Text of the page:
The Three Burials of Melquiades Estrada

The Three Burials of Melquiades Estrada

2.5 out of 5 2.5 out of 5 2.5 out of 5 2.5 out of 5 2.5 out of 5 2.5

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Passively cantankerous by its name alone, The Three Burials of Melquiades Estrada would probably not be titled such unless filmmaker Tommy Lee Jones purposefully intended for English-language speakers to struggle with pronouncing it. The prevalent lack of understanding between the United States and its neighbor Mexico is the bedrock of Jones’s melancholic modern western, a grim homily on border culture convincing in its indignation but cut short of gravitas by screenwriter Guillermo Arriaga’s periodic stacking of the deck. Jones plays Pete Perkins, a Texas ranch foreman wracked with overwhelming sadness after the unresolved shooting death of his close friend and hired hand, a soft-spoken illegal named Melquiades Estrada (Julio César Cedillo). On a tip from a flinty local waitress (the great character actress Melissa Leo), Pete uncovers that the Estrada’s murderer was border patrolman Mike Norton (Barry Pepper) and enacts a vigilante punishment—kidnapping him at gunpoint in the dark of night, forcing him to exhume Estrada’s corpse and make the miles-long journey on horseback across the border to provide a proper burial in his native Mexican village.

Recalling Clint Eastwood’s heartbreaking (and also self-directed) performance in Million Dollar Baby, Jones carries Pete’s weight of grief but without betraying the character’s emotional impenetrability or slack conscience. Using his unsmiling, carved-wood face and low-grade growl to maximum effect, Jones shrewdly allows the tragic undercurrent of Pete’s moral compromise to manifest itself, so that ultimately we realize that even if Mike can be redeemed, Pete will forever be a man adrift. Operating as a two-hander, the film needed a smarter, more instinctual actor than Pepper, noisy and obvious, for what could have been a blisteringly metaphoric role. As lazily characterized by Arriaga, he is merely a loathsome, sexually self-possessed buffoon who punches women in the face and masturbates to Hustler. Mike is the vessel for much of the audience pandering, especially in scenes dealing with his comeuppance, but Three Burials sustains itself even despite those moments. In the film’s most challenging, idiosyncratic scene, the shadow of Mary Shelley looms when Pete and Mike come upon a blind hermit (played in a poignant miniature performance by drummer Levon Helm of The Band) with a odd request that uniquely tests Pete’s stubborn determination to set things right. How badly this little haiku of a scene could have been bungled—and isn’t—is a tribute to the movie’s rough poetry.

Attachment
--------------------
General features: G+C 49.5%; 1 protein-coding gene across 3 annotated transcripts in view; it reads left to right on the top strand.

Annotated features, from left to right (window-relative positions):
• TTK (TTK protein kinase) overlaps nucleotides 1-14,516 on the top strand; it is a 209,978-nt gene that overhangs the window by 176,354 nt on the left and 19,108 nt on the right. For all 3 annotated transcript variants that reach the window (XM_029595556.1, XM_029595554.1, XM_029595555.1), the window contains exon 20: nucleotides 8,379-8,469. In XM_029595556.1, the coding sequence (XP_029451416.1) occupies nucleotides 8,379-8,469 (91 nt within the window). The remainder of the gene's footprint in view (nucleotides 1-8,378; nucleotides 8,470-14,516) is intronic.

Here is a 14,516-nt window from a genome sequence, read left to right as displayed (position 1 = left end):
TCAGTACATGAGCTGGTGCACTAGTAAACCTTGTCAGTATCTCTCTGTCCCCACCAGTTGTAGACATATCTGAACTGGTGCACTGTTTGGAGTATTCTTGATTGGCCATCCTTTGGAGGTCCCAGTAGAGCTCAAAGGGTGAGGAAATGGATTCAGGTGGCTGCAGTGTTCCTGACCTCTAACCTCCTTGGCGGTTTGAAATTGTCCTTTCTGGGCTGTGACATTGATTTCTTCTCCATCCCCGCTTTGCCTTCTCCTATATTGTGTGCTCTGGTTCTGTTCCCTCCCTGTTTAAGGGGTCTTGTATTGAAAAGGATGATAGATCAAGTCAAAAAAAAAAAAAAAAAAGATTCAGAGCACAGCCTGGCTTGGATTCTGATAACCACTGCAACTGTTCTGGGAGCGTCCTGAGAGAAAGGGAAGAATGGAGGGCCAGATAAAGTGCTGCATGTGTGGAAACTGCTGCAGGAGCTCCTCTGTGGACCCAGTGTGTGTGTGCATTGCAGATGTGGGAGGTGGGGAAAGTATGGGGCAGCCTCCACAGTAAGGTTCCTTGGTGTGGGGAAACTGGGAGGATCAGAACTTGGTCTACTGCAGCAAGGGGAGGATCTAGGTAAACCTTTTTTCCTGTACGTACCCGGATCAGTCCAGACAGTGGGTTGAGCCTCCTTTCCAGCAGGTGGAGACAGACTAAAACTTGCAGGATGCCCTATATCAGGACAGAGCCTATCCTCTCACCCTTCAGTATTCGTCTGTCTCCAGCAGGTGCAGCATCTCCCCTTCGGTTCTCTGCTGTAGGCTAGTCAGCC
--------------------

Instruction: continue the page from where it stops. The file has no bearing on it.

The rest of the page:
Image/Sound

I'm not sure what the demand was for a full screen version of The Three Burials of Melquiades Estrada, but here it is unnecessarily sharing space on the same disc with the 2.35:1 presentation that honors the film's original aspect ratio. Aside from the occasional edge enhancement, these are immaculate transfers. Audio is lush, with solid dialogue and atmospheric surrounds.

Extras

The commentary by Tommy Lee Jones, Dwight Yoakam, and January Jones is an epic snoozer, getting at nothing really unless you admire Jones for his resilience in wanting to keep the color titles that segment the film. Jones claims he wanted to evoke a Mexican-like feeling, but I imagine that went over your head.

Overall

The film's color wheel is a little oversaturated, thus negating the grit Tommy Lee Jones was surely after, but the presentation is still pristine.

Image 2.5 out of 5 2.5 out of 5 2.5 out of 5 2.5 out of 5 2.5 out of 5

Sound 2.5 out of 5 2.5 out of 5 2.5 out of 5 2.5 out of 5 2.5 out of 5

Extras 2.5 out of 5 2.5 out of 5 2.5 out of 5 2.5 out of 5 2.5 out of 5

Overall 2.5 out of 5 2.5 out of 5 2.5 out of 5 2.5 out of 5 2.5 out of 5

Specifications
  • DVD-Video
  • Dual-Layer Disc
  • Region 1
  • Aspect Ratio
  • 2.35:1 Anamorphic Widescreen
  • 1.33:1 Full Frame
  • Dolby Digital Formats
  • English 5.1 Surround
  • DTS
  • None
  • Subtitles & Captions
  • English Closed Captions
  • English Subtitles
  • French Subtitles
  • Spanish Subtitles
  • Special Features
  • Audio Commentary by Tommy Lee Jones, Dwight Yoakam and January Jones
  • Buy
    DVD | Soundtrack
    Release Date
    June 6, 2006
    Distributor
    Sony Pictures Home Entertainment
    Runtime
    121 min
    Rating
    R
    Year
    2005
    Director
    Tommy Lee Jones
    Screenwriter
    Guillermo Arriaga
    Cast
    Tommy Lee Jones, Barry Pepper, Dwight Yoakam, Melissa Leo, January Jones, Julio César Cedillo, Mel Rodriguez, Cecilia Suarez, Ignacio Guadalupe, Vanessa Bauche, Levon Helm